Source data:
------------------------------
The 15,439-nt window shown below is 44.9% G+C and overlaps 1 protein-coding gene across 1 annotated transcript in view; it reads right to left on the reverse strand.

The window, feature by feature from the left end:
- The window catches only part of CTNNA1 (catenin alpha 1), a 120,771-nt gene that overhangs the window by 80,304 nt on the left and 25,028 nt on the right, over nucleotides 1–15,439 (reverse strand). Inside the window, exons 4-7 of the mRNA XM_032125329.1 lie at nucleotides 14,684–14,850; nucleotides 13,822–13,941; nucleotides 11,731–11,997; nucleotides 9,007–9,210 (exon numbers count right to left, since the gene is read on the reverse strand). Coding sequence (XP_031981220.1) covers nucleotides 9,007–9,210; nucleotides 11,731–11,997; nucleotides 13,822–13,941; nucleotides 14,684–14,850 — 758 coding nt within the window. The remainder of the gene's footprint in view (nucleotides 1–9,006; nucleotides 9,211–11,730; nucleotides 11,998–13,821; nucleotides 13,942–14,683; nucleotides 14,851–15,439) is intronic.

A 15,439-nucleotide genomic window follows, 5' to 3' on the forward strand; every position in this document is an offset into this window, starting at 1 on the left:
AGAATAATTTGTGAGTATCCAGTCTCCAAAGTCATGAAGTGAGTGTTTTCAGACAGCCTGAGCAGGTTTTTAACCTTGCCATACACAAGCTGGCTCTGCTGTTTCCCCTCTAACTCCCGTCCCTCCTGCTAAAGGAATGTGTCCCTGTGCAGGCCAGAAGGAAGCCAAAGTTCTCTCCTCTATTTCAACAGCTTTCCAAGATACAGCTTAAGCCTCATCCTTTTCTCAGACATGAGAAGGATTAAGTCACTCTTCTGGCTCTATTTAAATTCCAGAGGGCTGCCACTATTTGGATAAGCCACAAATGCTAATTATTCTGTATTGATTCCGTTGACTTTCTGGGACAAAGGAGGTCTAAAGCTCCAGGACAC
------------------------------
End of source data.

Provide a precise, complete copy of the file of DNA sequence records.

The 15,439-nt window shown below is 44.9% G+C and overlaps 1 protein-coding gene across 1 annotated transcript in view; it reads right to left on the reverse strand.

The window, feature by feature from the left end:
- The window catches only part of CTNNA1 (catenin alpha 1), a 120,771-nt gene that overhangs the window by 80,304 nt on the left and 25,028 nt on the right, over nucleotides 1–15,439 (reverse strand). Inside the window, exons 4-7 of the mRNA XM_032125329.1 lie at nucleotides 14,684–14,850; nucleotides 13,822–13,941; nucleotides 11,731–11,997; nucleotides 9,007–9,210 (exon numbers count right to left, since the gene is read on the reverse strand). Coding sequence (XP_031981220.1) covers nucleotides 9,007–9,210; nucleotides 11,731–11,997; nucleotides 13,822–13,941; nucleotides 14,684–14,850 — 758 coding nt within the window. The remainder of the gene's footprint in view (nucleotides 1–9,006; nucleotides 9,211–11,730; nucleotides 11,998–13,821; nucleotides 13,942–14,683; nucleotides 14,851–15,439) is intronic.

A 15,439-nucleotide genomic window follows, 5' to 3' on the forward strand; every position in this document is an offset into this window, starting at 1 on the left:
AGAATAATTTGTGAGTATCCAGTCTCCAAAGTCATGAAGTGAGTGTTTTCAGACAGCCTGAGCAGGTTTTTAACCTTGCCATACACAAGCTGGCTCTGCTGTTTCCCCTCTAACTCCCGTCCCTCCTGCTAAAGGAATGTGTCCCTGTGCAGGCCAGAAGGAAGCCAAAGTTCTCTCCTCTATTTCAACAGCTTTCCAAGATACAGCTTAAGCCTCATCCTTTTCTCAGACATGAGAAGGATTAAGTCACTCTTCTGGCTCTATTTAAATTCCAGAGGGCTGCCACTATTTGGATAAGCCACAAATGCTAATTATTCTGTATTGATTCCGTTGACTTTCTGGGACAAAGGAGGTCTAAAGCTCCAGGACAC